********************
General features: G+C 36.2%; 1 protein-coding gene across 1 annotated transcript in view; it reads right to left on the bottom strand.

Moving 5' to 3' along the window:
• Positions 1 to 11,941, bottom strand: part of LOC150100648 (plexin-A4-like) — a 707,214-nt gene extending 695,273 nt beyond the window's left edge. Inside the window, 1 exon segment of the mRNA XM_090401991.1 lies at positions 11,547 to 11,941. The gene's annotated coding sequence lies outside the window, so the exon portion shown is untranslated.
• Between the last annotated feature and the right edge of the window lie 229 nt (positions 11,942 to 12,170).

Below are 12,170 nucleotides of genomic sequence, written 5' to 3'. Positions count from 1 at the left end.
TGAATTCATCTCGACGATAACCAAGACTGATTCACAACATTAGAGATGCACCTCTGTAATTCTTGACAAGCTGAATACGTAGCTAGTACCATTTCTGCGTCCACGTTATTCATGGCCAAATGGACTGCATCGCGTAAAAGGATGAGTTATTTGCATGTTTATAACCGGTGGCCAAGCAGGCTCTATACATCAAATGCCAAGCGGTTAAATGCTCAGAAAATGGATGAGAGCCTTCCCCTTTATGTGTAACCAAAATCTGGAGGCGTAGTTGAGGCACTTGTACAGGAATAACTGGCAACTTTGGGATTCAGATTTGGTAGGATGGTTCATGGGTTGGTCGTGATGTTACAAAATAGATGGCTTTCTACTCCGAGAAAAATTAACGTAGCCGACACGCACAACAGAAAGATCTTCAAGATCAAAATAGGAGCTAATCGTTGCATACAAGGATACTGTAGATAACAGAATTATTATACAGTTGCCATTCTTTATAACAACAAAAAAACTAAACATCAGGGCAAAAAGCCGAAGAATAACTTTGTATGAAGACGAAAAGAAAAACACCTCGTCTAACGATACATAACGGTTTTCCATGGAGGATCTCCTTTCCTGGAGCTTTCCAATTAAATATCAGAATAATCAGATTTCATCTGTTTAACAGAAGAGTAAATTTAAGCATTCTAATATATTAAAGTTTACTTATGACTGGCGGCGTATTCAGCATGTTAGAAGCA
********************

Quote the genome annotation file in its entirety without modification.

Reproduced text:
General features: G+C 36.2%; 1 protein-coding gene across 1 annotated transcript in view; it reads right to left on the bottom strand.

Moving 5' to 3' along the window:
• Positions 1 to 11,941, bottom strand: part of LOC150100648 (plexin-A4-like) — a 707,214-nt gene extending 695,273 nt beyond the window's left edge. Inside the window, 1 exon segment of the mRNA XM_090401991.1 lies at positions 11,547 to 11,941. The gene's annotated coding sequence lies outside the window, so the exon portion shown is untranslated.
• Between the last annotated feature and the right edge of the window lie 229 nt (positions 11,942 to 12,170).

Below are 12,170 nucleotides of genomic sequence, written 5' to 3'. Positions count from 1 at the left end.
TGAATTCATCTCGACGATAACCAAGACTGATTCACAACATTAGAGATGCACCTCTGTAATTCTTGACAAGCTGAATACGTAGCTAGTACCATTTCTGCGTCCACGTTATTCATGGCCAAATGGACTGCATCGCGTAAAAGGATGAGTTATTTGCATGTTTATAACCGGTGGCCAAGCAGGCTCTATACATCAAATGCCAAGCGGTTAAATGCTCAGAAAATGGATGAGAGCCTTCCCCTTTATGTGTAACCAAAATCTGGAGGCGTAGTTGAGGCACTTGTACAGGAATAACTGGCAACTTTGGGATTCAGATTTGGTAGGATGGTTCATGGGTTGGTCGTGATGTTACAAAATAGATGGCTTTCTACTCCGAGAAAAATTAACGTAGCCGACACGCACAACAGAAAGATCTTCAAGATCAAAATAGGAGCTAATCGTTGCATACAAGGATACTGTAGATAACAGAATTATTATACAGTTGCCATTCTTTATAACAACAAAAAAACTAAACATCAGGGCAAAAAGCCGAAGAATAACTTTGTATGAAGACGAAAAGAAAAACACCTCGTCTAACGATACATAACGGTTTTCCATGGAGGATCTCCTTTCCTGGAGCTTTCCAATTAAATATCAGAATAATCAGATTTCATCTGTTTAACAGAAGAGTAAATTTAAGCATTCTAATATATTAAAGTTTACTTATGACTGGCGGCGTATTCAGCATGTTAGAAGCA